January 15, 1967. The first Super Bowl. Actually, it was not even called the Super Bowl as yet. It was the AFL- NFL Championship game. This championship game evolved into being called the Super Bowl a few years later.
However, this post is not necessarily about the game itself, it is about my memory of viewing the game at our Aunt Fil’s apartment in Queens, NY. This was a big deal to us, in that by being lucky enough to watch the game at Aunt Fil and Uncle Jim’s apartment, we would have the amazing privilege of seeing this game in Color! (I know, some if not all, of you, are probably shaking your heads wondering what the hell I’m talking about.)
The TV that our parents had at our apartment on 17st in Manhattan was black and White. Yep, black and white. Aunt Fil was the first in the immediate family to own a color TV set and the prospect of watching this groundbreaking game on it was thrilling for us. We had never seen anything in “living color” on television until Aunt Fil and Uncle Jim purchased theirs. (Yea, I know this must sound like a post from the Dark Ages, but, relatively speaking, it was not that long ago. 1967.)
I remember well, Dad loading mom, Rob and I into his Plymouth Satellite for the drive to Queens on that Sunday afternoon. ( yea, yea… Plymouth Satellite… Dark Ages… I get it.)
Rob and I were excited. First, we always loved visiting family. The love, the food, the treats the laughs were priceless. Those visits are still priceless in my memory today. Second, we were going to see a championship football game on COLOR TV!
Without question, I believe the color TV portion of the day was more important than the game itself for us. Don’t get me wrong, we loved Football and followed our Giants closely. This game was between the Green Bay Packers and the Kansas City Chiefs ( from the new American Football league.)We were NFL fans first because that was the league our Giants played in. In addition, this new AFL league was the new kid on the block. It wasn’t until a guy by the name of Joe Namath showed up in New York a year later that our view of the world changed.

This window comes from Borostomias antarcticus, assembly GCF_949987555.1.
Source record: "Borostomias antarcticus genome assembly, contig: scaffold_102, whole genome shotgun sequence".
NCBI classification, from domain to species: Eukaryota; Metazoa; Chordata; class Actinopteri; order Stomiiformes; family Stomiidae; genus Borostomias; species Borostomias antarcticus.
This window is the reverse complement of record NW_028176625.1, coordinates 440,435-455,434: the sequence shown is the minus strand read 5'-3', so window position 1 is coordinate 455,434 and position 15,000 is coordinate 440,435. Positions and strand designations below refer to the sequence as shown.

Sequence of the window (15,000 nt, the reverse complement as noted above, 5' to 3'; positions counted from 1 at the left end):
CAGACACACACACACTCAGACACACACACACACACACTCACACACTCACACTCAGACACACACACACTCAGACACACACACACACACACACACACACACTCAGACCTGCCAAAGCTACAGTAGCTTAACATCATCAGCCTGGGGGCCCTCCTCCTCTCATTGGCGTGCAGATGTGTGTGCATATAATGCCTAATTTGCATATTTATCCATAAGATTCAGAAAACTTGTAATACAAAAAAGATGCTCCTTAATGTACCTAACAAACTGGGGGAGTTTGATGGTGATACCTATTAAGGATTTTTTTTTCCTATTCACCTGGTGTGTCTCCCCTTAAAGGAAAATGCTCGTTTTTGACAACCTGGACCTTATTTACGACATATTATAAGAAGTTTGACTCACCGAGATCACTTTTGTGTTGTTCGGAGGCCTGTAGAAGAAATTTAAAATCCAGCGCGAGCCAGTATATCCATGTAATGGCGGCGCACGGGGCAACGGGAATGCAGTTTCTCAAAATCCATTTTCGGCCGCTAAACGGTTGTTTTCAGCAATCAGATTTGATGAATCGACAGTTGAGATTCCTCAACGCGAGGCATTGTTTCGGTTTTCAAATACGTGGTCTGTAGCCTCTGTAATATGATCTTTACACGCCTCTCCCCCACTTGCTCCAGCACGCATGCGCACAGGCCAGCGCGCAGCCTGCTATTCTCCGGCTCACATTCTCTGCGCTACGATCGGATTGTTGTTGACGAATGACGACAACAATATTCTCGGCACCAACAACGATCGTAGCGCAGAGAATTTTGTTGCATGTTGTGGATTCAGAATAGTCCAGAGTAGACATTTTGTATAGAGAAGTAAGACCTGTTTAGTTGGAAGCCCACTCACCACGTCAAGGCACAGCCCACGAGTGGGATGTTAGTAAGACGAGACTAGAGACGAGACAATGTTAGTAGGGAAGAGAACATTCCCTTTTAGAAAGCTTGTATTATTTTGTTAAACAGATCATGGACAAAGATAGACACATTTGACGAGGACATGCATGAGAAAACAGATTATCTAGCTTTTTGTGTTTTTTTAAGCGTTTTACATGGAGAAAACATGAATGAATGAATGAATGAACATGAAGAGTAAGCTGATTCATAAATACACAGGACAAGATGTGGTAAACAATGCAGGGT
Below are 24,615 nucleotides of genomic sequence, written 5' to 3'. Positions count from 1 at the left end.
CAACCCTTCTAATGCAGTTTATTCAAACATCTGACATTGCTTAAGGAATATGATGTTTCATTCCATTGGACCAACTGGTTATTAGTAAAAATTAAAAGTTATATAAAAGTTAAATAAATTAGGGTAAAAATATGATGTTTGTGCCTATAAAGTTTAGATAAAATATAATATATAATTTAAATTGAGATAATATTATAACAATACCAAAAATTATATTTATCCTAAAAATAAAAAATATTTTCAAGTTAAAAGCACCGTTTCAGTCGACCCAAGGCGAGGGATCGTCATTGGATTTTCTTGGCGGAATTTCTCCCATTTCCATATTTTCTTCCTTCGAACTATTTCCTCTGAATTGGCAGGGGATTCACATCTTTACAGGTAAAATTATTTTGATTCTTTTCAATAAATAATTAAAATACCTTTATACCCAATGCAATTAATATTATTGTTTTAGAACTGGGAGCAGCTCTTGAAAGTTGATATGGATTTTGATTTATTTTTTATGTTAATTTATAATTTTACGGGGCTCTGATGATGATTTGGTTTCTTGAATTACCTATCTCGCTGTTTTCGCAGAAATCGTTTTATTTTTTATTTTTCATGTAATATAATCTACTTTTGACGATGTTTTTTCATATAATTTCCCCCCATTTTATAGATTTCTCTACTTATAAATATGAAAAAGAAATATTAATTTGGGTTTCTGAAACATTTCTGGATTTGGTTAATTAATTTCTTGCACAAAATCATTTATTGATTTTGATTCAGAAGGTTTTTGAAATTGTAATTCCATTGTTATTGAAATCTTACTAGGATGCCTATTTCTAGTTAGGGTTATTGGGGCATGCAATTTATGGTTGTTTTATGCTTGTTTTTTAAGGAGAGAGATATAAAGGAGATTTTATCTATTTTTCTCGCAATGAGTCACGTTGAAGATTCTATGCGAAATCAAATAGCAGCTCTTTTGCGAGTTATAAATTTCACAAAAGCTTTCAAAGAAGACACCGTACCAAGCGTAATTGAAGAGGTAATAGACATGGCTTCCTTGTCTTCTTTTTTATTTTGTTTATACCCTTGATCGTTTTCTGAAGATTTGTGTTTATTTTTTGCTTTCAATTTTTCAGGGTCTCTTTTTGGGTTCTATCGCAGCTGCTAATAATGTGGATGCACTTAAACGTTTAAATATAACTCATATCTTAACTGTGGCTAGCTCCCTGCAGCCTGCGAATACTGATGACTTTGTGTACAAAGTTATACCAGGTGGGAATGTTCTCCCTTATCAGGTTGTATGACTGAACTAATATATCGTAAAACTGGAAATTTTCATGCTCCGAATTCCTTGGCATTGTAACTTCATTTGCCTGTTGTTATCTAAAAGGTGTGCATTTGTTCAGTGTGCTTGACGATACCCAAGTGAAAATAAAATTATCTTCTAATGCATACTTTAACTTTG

But, back to this game. We were rooting for the Packers because they were NFL. It was not easy cheering for the Packers, in that they had a bad habit of beating our Giants, but it was the Packers for us that day. In addition, KC had this loud mouth, big talking defensive back named Fred Williamson. He called himself “The Hammer”, because of his forearm to the head crushing tackles.
Remember, this was Football before all the rules that are now part of the game. Players were offered almost no protection and virtually any kind of hit was legal, no matter how dangerous or cheap. “The Hammer” did a lot of pregame “talking” about how he was going to shut the Packers down and knock some of their guys out of the game. He became the primary reason we were Packer fans that day.
I recall being glued to the TV as the game unfolded. I felt as though I was there, seeing it in color! Of course, the wonderful food and desserts, along with just being in the same room with loved family members added to the magic of the day. I remember the sounds of the conversations going around the table, though I recall nothing that was said. Just hearing their voices and laughs was enough… I would love to hear those voices again.
So, in a very small apartment in Queens, NY, Super Bowl 1 unfolded before our eyes in living color. The Packers went on to beat the Chiefs pretty soundly, and they even knocked “The Hammer” out of the game… a good day.
I recall talking to Rob in the backseat on the way back to Manhattan. We talked about the game, laughed about “The Hammer” and said that one day…. wouldn’t be cool to have a color TV…
So, here I am, January 3, 2019. Houston, Texas. Good Lord, things have changed over all the years since Super Bowl 1. We are at a friends house watching Super Bowl 53. 53??? What?
This year it’s the New England Patriots versus the LA Rams. I don’t have that much interest in the game, as a matter of fact, we are just here for the fellowship. The Patriots won, which is good, in that I was rooting for them. Rooting for them by default, much in the same way I rooted for the Packers back in New York in 1967. We watched it on a 65-inch movie screen type TV. We have come a long way, eh?
There was conversation and some laughter, but it was not Queens, NY in the small apartment my Aunt Fil had. Most of the voices making up the conversation and laughter in the background of Super Bowl 1 have long since been silenced.
I miss them.